Under New York Law, Criminally Negligent Homicide is charged when you cause another person’s death and do so with with criminal negligence. Unlike New York Homicide or New York Manslaughter charges, your conduct does not need to be intentional or even reckless. Rather, acting in a way that fails to recognize a substantial and unjustifiable risk of death, that a reasonable person would observe would establish the necessary intent. There are two Criminally Negligent Homicide charges in New York. They are:

  1. Criminally Negligent Homicide (PL 125.10);
  2. Aggravated Criminally Negligent Homicide (PL 125.11).

Both charges are felonies and can therefore result in jail time of over a year. The difference between these charges is explained below.

Criminally Negligent Homicide

New York Criminally Negligent Homicide statute comes from Article 125 of the New York Penal Law, which contains all New York Homicide Offenses and other related charges. Criminally Negligent Homicide statute can be found in Section 125.10 of the New York Penal Law. In order to convict someone of this criminal charge, the prosecutor must prove that the actor:

  1. Caused the death of another person, AND
  2. Did so with criminal negligence.

What is the Definition of Criminal Negligence?

While the second element of this charge is straight forward, the definition of what is criminal negligence requires some explanation. The definition of “Criminal Negligence” comes from New York Penal Law Section 15.05(4). This section contains definitions of all culpable mental states – i.e. intentional, reckless, negligent.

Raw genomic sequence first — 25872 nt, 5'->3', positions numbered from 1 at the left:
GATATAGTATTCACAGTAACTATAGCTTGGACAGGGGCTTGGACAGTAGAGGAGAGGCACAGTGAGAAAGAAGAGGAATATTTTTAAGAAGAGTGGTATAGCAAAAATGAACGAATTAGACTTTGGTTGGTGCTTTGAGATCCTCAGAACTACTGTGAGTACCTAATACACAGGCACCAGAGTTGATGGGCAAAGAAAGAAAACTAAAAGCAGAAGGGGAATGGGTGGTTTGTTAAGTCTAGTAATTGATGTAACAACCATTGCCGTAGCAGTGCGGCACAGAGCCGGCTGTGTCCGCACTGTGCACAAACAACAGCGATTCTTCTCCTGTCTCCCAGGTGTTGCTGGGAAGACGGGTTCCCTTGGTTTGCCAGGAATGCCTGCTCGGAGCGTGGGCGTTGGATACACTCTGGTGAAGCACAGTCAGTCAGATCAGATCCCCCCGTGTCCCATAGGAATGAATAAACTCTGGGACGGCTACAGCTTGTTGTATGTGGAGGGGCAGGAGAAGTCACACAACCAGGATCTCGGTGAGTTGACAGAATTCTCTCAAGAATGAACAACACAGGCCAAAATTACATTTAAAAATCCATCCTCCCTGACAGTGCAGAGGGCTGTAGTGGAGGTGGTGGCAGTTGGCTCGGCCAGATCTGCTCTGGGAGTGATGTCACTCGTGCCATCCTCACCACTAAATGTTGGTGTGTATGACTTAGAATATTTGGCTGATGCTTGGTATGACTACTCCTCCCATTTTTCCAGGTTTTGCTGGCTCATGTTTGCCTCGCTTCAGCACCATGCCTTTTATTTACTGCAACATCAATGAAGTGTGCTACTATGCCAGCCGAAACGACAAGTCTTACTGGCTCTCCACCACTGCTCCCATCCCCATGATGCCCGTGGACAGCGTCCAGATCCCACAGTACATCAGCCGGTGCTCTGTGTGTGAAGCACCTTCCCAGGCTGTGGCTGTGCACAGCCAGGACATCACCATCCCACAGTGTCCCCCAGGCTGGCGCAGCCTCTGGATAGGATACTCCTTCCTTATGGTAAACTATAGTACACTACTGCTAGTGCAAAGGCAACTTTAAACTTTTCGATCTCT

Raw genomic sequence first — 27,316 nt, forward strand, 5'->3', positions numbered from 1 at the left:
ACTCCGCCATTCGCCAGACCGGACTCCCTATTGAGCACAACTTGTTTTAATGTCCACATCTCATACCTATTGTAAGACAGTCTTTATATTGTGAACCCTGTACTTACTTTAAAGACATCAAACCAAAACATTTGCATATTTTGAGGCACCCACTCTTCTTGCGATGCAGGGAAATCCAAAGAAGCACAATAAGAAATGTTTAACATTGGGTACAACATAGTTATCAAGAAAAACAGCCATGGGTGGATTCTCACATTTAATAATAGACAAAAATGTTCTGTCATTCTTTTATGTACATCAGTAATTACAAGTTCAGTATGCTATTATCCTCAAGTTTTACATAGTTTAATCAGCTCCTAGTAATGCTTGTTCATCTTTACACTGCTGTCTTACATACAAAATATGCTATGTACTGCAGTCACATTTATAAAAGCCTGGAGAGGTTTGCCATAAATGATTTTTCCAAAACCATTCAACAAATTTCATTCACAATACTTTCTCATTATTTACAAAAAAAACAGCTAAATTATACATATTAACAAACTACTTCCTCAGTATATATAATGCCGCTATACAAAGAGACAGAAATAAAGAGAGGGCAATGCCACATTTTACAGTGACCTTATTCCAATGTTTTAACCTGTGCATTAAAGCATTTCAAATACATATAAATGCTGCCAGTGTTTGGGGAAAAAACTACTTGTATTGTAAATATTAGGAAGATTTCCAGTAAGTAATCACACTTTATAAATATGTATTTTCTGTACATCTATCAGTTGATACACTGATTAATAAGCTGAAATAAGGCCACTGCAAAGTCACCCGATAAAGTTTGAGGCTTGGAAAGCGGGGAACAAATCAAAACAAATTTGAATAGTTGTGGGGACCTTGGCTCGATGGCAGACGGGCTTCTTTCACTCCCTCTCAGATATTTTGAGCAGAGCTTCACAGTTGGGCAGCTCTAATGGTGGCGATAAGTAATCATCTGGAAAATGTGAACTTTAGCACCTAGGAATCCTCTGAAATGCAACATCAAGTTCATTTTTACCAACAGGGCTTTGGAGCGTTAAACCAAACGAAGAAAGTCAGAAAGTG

Under New York Penal Law Section 15.05(4), a person acts with criminal negligence with respect to a result or to a circumstance when s/he fails to perceive a substantial and unjustifiable risk that such result will occur or that such circumstance exists. For an individual to act with criminal negligence, it is not enough that a risk the action was not recognized. Rather, the risk must be of “substantial and unjustifiable” nature.

What is a Substantial and Unjustifiable Risk?

A “substantial and unjustifiable” risk is a risk of such nature and degree that the failure to perceive it constitutes a gross deviation from the standard of care that a reasonable person would observe in the situation.

What is the legal definition of a “reasonable person?”

Across many different legal practice areas, the term “reasonable person” is used. This “reasonable person” is present in personal injury cases, contract disputes, as well as criminal law. A “reasonable person” as a fictional person who has “ordinary prudence.” It is an individual who approaches any legal situation with appropriate amount of caution and takes appropriate action.

Example of Criminally Negligent Homicide

A hypothetical example of conduct that can be charged as criminally negligent homicide is a bus driver operating a commercial bus with a blood alcohol content above the legal limit, and getting into a motor vehicle accident which results in the death of passengers.

A real life example of a case charged as Criminally Negligent Homicide is a case in Erie County, in which an individual passed away after being pushed to the ground in a dispute over wearing a face mask.

Penalties and Sentencing for Criminally Negligent Homicide

Under New York Law, Criminally Negligent Homicide is a Class “E” Non-Violent Felony. As such, this charge is punishable by:

  • Jail time up to 1 1/3 to 4 years (indeterminate sentence);
  • A determinate jail sentence of 1 year or less;
  • A Split sentence (jail time of 6 months or less, rest of the time probation);
  • Probation (up to 5 years);
  • Conditional discharge (some conditions imposed by the Court – i.e. staying out of trouble, completion of community service or a program);
  • Unconditional Discharge (no conditions imposed by the Court/as part of the plea).

Aggravated Criminally Negligent Homicide

When a person causes a death of a peace officer or a police officer with criminal negligence, a higher level crime can be charged. This New York crime is called Aggravated Criminally Negligent Homicide, and is a Class “C” Felony.

Elements of Aggravated Criminally Negligent Homicide

Under New York Law, the elements of Aggravated Criminally Negligent Homicide under New York Penal Law Section 125.11 are:

  1. With criminal negligence;
  2. He or she causes the death of a police officer or peace officer
  3. When such officer was in the course of performing his or her official duties; AND